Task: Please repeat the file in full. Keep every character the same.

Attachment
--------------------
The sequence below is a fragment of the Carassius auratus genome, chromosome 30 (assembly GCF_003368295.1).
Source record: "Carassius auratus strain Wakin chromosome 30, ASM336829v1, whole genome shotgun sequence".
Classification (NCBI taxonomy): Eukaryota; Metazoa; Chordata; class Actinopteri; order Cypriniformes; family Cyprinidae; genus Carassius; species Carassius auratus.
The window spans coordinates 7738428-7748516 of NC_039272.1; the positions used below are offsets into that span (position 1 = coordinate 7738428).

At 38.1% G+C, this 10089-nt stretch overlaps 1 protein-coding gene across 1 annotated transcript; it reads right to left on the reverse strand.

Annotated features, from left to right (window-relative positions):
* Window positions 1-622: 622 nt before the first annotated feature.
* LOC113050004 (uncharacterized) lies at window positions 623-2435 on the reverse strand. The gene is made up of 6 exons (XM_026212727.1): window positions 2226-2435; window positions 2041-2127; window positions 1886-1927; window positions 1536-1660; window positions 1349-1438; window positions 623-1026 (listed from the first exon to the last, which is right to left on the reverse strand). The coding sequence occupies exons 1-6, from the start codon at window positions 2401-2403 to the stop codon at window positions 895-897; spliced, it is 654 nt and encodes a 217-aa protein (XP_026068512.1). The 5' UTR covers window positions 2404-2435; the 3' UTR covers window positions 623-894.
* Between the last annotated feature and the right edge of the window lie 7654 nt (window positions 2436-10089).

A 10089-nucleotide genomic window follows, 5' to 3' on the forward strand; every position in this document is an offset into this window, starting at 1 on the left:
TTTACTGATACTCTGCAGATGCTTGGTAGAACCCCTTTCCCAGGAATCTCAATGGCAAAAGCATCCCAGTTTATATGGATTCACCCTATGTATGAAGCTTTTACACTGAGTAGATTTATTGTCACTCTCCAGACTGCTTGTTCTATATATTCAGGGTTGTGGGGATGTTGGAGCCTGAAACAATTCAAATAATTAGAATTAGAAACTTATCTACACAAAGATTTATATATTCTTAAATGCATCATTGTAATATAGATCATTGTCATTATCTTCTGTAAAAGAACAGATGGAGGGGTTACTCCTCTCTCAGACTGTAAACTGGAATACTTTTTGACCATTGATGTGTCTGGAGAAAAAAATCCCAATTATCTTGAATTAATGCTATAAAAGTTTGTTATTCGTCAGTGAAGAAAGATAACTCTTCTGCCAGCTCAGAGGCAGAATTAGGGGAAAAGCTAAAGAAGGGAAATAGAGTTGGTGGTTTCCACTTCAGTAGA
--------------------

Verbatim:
The sequence below is a fragment of the Carassius auratus genome, chromosome 30 (assembly GCF_003368295.1).
Source record: "Carassius auratus strain Wakin chromosome 30, ASM336829v1, whole genome shotgun sequence".
Classification (NCBI taxonomy): Eukaryota; Metazoa; Chordata; class Actinopteri; order Cypriniformes; family Cyprinidae; genus Carassius; species Carassius auratus.
The window spans coordinates 7738428-7748516 of NC_039272.1; the positions used below are offsets into that span (position 1 = coordinate 7738428).

At 38.1% G+C, this 10089-nt stretch overlaps 1 protein-coding gene across 1 annotated transcript; it reads right to left on the reverse strand.

Annotated features, from left to right (window-relative positions):
* Window positions 1-622: 622 nt before the first annotated feature.
* LOC113050004 (uncharacterized) lies at window positions 623-2435 on the reverse strand. The gene is made up of 6 exons (XM_026212727.1): window positions 2226-2435; window positions 2041-2127; window positions 1886-1927; window positions 1536-1660; window positions 1349-1438; window positions 623-1026 (listed from the first exon to the last, which is right to left on the reverse strand). The coding sequence occupies exons 1-6, from the start codon at window positions 2401-2403 to the stop codon at window positions 895-897; spliced, it is 654 nt and encodes a 217-aa protein (XP_026068512.1). The 5' UTR covers window positions 2404-2435; the 3' UTR covers window positions 623-894.
* Between the last annotated feature and the right edge of the window lie 7654 nt (window positions 2436-10089).

A 10089-nucleotide genomic window follows, 5' to 3' on the forward strand; every position in this document is an offset into this window, starting at 1 on the left:
TTTACTGATACTCTGCAGATGCTTGGTAGAACCCCTTTCCCAGGAATCTCAATGGCAAAAGCATCCCAGTTTATATGGATTCACCCTATGTATGAAGCTTTTACACTGAGTAGATTTATTGTCACTCTCCAGACTGCTTGTTCTATATATTCAGGGTTGTGGGGATGTTGGAGCCTGAAACAATTCAAATAATTAGAATTAGAAACTTATCTACACAAAGATTTATATATTCTTAAATGCATCATTGTAATATAGATCATTGTCATTATCTTCTGTAAAAGAACAGATGGAGGGGTTACTCCTCTCTCAGACTGTAAACTGGAATACTTTTTGACCATTGATGTGTCTGGAGAAAAAAATCCCAATTATCTTGAATTAATGCTATAAAAGTTTGTTATTCGTCAGTGAAGAAAGATAACTCTTCTGCCAGCTCAGAGGCAGAATTAGGGGAAAAGCTAAAGAAGGGAAATAGAGTTGGTGGTTTCCACTTCAGTAGA